January 17, 2011

That Old Time Religion...

Just for fun, a couple of snippets from David Gelernter's essay, Americanism—and Its Enemies:
...Americanism is potent stuff. It is every bit as fervent and passionate a religion as the anti-Americanism it challenges and rebukes.

That Americanism is a religion is widely agreed. G.K. Chesterton called America "the nation with the soul of a church." But Americanism is not (contrary to the views of many people who use these terms loosely) a "secular" or a "civil" religion. No mere secular ideology, no mere philosophical belief, could possibly have inspired the intensities of hatred and devotion that Americanism has. Americanism is in fact a Judeo-Christian religion; a millenarian religion; a biblical religion. Unlike England's "official" religion, embodied in the Anglican church, America's has been incorporated into all the Judeo-Christian religions in the nation.

Does that make it impossible to believe in a secular Americanism? Can you be an agnostic or atheist or Buddhist or Muslim and a believing American too? In each case the answer is yes. But to accomplish that feat is harder than most people realize. The Bible is not merely the fertile soil that brought Americanism forth. It is the energy source that makes it live and thrive; that makes believing Americans willing to prescribe freedom, equality, and democracy even for a place like Afghanistan, once regarded as perhaps the remotest region on the face of the globe. If you undertake to remove Americanism from its native biblical soil, you had better connect it to some other energy source potent enough to keep its principles alive and blooming...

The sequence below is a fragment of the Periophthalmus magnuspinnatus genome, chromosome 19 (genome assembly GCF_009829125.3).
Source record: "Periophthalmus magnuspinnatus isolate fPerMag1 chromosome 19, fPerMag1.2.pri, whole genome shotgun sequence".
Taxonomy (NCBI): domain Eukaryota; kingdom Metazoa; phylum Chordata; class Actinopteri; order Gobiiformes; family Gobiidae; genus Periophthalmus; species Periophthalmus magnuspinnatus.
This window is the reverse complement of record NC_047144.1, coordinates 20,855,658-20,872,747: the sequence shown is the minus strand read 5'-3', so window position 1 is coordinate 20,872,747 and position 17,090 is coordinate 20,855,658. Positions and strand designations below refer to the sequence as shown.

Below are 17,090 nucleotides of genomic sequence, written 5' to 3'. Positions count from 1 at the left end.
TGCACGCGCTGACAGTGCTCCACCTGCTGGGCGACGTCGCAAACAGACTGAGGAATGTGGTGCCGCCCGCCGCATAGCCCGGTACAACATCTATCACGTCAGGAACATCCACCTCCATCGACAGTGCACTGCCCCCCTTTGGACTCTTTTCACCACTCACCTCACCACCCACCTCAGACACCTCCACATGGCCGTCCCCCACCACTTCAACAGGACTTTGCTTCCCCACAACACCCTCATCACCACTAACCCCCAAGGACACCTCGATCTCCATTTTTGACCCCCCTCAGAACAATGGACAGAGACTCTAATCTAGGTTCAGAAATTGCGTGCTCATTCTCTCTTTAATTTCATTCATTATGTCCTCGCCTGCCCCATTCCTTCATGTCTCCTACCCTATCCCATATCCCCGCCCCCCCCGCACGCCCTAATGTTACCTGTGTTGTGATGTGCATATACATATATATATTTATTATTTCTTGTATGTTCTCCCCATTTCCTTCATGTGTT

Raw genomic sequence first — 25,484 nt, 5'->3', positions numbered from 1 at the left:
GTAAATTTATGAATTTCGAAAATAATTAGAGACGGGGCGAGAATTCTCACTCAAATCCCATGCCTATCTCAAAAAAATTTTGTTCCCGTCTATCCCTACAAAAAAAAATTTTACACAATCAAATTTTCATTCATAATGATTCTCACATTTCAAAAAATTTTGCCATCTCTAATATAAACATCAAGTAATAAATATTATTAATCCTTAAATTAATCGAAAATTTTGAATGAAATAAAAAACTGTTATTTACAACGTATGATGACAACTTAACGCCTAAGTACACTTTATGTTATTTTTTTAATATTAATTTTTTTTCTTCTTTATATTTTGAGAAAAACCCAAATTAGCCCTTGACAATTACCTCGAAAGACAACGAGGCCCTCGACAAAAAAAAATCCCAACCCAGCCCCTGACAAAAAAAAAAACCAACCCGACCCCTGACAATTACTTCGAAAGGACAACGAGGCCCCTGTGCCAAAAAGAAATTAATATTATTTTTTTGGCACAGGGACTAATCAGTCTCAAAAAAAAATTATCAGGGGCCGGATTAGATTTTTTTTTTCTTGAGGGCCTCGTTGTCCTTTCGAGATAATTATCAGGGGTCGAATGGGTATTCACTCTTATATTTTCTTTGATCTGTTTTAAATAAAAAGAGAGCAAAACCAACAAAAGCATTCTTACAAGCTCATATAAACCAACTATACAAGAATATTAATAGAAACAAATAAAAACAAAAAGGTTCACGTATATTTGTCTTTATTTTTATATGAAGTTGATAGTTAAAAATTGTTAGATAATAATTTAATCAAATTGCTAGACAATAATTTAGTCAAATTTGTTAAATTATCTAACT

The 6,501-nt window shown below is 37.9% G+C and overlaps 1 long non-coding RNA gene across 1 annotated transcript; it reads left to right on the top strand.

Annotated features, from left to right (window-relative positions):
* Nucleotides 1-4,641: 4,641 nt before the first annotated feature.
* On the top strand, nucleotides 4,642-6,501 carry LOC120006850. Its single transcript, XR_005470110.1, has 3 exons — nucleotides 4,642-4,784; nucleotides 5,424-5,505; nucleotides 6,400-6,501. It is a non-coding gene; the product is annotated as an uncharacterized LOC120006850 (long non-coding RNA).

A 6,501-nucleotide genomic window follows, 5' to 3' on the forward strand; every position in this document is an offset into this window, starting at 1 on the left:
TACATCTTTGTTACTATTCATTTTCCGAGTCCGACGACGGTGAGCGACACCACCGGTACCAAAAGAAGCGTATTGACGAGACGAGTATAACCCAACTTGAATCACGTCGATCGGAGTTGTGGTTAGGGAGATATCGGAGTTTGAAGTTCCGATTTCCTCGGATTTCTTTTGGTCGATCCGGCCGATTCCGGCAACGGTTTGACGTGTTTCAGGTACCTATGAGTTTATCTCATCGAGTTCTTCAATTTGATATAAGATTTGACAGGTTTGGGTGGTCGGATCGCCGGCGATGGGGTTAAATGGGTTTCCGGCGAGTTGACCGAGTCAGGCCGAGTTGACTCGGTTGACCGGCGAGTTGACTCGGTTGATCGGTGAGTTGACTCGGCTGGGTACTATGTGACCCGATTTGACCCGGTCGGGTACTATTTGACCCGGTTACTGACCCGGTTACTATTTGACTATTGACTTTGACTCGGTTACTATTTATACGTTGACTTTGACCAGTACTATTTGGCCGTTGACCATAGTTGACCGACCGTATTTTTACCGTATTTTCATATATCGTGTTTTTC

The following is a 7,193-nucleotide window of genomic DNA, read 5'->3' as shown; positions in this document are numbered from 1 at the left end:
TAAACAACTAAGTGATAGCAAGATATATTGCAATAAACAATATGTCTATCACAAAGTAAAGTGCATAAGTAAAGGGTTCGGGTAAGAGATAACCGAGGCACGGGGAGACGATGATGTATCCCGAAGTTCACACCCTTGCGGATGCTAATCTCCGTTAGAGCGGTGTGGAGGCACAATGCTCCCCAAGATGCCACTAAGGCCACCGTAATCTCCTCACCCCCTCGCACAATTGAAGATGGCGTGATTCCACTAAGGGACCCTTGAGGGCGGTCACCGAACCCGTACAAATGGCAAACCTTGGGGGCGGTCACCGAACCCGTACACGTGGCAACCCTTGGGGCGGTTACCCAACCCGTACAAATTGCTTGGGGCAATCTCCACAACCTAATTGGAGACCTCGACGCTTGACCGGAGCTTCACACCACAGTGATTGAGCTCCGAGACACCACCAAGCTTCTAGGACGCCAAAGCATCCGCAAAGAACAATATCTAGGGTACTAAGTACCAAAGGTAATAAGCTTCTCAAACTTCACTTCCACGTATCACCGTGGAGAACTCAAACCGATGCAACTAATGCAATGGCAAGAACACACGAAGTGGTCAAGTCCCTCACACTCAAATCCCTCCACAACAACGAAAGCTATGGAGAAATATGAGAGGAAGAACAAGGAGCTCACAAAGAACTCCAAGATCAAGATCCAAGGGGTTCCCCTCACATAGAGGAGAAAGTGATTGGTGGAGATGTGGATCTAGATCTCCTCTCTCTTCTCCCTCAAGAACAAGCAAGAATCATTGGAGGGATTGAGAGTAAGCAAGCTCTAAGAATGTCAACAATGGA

...I believe that Puritanism did not drop out of history. It transformed itself into Americanism. This new religion was the end-stage of Puritanism: Puritanism realized among God's self-proclaimed "new" chosen people—or, in Abraham Lincoln's remarkable phrase, God's "almost chosen people."...

...Although historians often skip over this point, Truman's world-view centered on the Bible nearly to the extent Lincoln's had. By his own account, he had read through the Bible three times by age fourteen; he read it through seven times more during the years of his presidency. It shaped his understanding of the American enterprise. Truman makes this remarkable comment in his Memoirs: "What came about in Philadelphia in 1776 really had its beginning in Hebrew times."..."

I myself think Americanism had it's beginnings in the the influence of Catholic faith on certain Germanics tribe—Angles, Saxons, who knows—in the Dark Ages. The American Revolution was fought for "The Rights of Englishmen." Which is a concept that was old when Magna Carta was written. Western Civilization is a mysterious amalgam of Greco-Roman civilization, barbarian tribes, and Christian faith—(which was still purely Catholic Faith).

Posted by John Weidner at January 17, 2011 6:36 PM
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